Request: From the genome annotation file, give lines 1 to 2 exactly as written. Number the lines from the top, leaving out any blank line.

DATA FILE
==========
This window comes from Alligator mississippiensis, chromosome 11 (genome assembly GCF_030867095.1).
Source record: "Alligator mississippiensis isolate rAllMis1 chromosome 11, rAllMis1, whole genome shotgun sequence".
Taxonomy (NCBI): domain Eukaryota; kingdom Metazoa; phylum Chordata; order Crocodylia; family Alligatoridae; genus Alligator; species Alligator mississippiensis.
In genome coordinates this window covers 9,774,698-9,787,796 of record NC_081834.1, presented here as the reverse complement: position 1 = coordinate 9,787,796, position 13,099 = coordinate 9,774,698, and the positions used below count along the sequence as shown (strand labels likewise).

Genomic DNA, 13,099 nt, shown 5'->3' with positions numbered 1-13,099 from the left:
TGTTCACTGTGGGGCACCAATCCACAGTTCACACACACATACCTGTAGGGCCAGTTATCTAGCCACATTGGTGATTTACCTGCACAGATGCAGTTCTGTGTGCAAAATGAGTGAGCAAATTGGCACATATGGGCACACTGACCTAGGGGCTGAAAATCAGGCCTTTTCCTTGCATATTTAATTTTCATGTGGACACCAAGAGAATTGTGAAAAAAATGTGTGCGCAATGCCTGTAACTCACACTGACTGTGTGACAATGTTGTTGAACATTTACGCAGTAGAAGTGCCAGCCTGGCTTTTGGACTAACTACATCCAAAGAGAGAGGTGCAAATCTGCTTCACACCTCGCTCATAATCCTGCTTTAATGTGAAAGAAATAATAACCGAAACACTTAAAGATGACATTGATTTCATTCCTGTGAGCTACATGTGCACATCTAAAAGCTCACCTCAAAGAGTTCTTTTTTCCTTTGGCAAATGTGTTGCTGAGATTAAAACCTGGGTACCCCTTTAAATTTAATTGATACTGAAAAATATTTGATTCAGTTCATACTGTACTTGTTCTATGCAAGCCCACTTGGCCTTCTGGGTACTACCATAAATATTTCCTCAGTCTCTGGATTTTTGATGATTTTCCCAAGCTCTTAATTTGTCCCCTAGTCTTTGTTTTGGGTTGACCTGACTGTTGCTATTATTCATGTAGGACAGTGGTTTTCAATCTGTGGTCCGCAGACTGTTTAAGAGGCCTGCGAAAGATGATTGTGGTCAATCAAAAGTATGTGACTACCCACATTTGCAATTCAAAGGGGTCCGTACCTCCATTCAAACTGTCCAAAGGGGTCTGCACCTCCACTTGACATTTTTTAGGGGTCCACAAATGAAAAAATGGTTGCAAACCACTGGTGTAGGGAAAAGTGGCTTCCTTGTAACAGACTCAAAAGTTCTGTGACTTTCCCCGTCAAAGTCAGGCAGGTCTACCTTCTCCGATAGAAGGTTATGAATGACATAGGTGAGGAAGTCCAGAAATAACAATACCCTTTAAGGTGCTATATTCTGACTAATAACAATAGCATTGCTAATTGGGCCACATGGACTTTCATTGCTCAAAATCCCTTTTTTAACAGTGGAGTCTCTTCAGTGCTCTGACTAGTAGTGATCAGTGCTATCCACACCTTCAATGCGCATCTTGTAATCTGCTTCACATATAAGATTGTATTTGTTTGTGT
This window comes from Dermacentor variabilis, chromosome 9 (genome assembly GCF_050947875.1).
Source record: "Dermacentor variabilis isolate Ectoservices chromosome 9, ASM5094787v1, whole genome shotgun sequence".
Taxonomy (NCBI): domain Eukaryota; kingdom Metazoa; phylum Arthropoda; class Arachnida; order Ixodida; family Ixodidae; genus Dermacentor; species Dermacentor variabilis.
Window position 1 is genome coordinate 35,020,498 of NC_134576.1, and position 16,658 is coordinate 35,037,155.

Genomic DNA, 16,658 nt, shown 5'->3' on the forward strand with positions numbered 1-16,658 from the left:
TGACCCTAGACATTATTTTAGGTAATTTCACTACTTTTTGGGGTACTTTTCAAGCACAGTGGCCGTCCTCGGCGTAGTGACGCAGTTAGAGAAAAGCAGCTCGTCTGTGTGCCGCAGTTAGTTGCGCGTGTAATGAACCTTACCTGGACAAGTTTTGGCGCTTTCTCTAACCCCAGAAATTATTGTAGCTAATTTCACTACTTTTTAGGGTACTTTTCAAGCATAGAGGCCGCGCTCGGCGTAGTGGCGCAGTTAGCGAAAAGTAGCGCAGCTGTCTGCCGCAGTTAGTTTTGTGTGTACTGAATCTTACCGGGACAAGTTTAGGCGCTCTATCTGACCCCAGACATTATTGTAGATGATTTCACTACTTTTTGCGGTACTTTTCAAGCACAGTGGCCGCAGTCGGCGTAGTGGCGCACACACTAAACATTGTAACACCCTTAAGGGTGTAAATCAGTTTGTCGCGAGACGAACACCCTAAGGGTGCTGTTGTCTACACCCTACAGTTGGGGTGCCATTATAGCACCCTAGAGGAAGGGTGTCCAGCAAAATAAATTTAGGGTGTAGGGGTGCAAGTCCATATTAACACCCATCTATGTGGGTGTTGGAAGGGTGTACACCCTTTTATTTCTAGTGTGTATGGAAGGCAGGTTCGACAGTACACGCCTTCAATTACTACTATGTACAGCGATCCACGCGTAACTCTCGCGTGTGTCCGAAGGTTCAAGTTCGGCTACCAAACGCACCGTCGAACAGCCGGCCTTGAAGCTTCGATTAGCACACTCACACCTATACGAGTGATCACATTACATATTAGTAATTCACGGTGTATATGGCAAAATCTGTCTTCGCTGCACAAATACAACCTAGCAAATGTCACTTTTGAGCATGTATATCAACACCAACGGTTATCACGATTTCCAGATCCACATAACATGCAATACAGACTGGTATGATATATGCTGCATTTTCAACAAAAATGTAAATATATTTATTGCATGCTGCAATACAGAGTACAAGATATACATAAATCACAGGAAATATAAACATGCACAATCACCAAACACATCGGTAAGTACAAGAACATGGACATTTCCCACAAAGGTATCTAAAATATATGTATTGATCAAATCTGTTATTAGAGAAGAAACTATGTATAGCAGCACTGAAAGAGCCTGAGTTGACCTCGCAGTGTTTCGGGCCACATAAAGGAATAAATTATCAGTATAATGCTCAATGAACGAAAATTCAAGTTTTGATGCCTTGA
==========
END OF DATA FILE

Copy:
This window comes from Alligator mississippiensis, chromosome 11 (genome assembly GCF_030867095.1).
Source record: "Alligator mississippiensis isolate rAllMis1 chromosome 11, rAllMis1, whole genome shotgun sequence".